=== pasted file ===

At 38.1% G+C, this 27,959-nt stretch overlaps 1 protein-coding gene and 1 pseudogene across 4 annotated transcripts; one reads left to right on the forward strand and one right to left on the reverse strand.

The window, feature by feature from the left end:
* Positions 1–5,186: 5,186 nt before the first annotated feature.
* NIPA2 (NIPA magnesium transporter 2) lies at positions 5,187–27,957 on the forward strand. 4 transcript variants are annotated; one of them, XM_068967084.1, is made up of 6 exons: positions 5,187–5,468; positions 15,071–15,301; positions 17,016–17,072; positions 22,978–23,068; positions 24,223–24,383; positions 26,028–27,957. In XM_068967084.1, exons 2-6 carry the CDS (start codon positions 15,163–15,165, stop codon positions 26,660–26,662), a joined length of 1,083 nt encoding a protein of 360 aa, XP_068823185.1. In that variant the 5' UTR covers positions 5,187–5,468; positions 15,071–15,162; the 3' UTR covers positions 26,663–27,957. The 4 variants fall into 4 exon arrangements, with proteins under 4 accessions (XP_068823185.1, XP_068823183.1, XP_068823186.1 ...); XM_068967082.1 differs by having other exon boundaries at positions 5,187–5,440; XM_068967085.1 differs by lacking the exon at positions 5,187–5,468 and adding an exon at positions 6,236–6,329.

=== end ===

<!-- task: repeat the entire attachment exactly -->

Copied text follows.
At 38.1% G+C, this 27,959-nt stretch overlaps 1 protein-coding gene and 1 pseudogene across 4 annotated transcripts; one reads left to right on the forward strand and one right to left on the reverse strand.

The window, feature by feature from the left end:
* Positions 1–5,186: 5,186 nt before the first annotated feature.
* NIPA2 (NIPA magnesium transporter 2) lies at positions 5,187–27,957 on the forward strand. 4 transcript variants are annotated; one of them, XM_068967084.1, is made up of 6 exons: positions 5,187–5,468; positions 15,071–15,301; positions 17,016–17,072; positions 22,978–23,068; positions 24,223–24,383; positions 26,028–27,957. In XM_068967084.1, exons 2-6 carry the CDS (start codon positions 15,163–15,165, stop codon positions 26,660–26,662), a joined length of 1,083 nt encoding a protein of 360 aa, XP_068823185.1. In that variant the 5' UTR covers positions 5,187–5,468; positions 15,071–15,162; the 3' UTR covers positions 26,663–27,957. The 4 variants fall into 4 exon arrangements, with proteins under 4 accessions (XP_068823185.1, XP_068823183.1, XP_068823186.1 ...); XM_068967082.1 differs by having other exon boundaries at positions 5,187–5,440; XM_068967085.1 differs by lacking the exon at positions 5,187–5,468 and adding an exon at positions 6,236–6,329.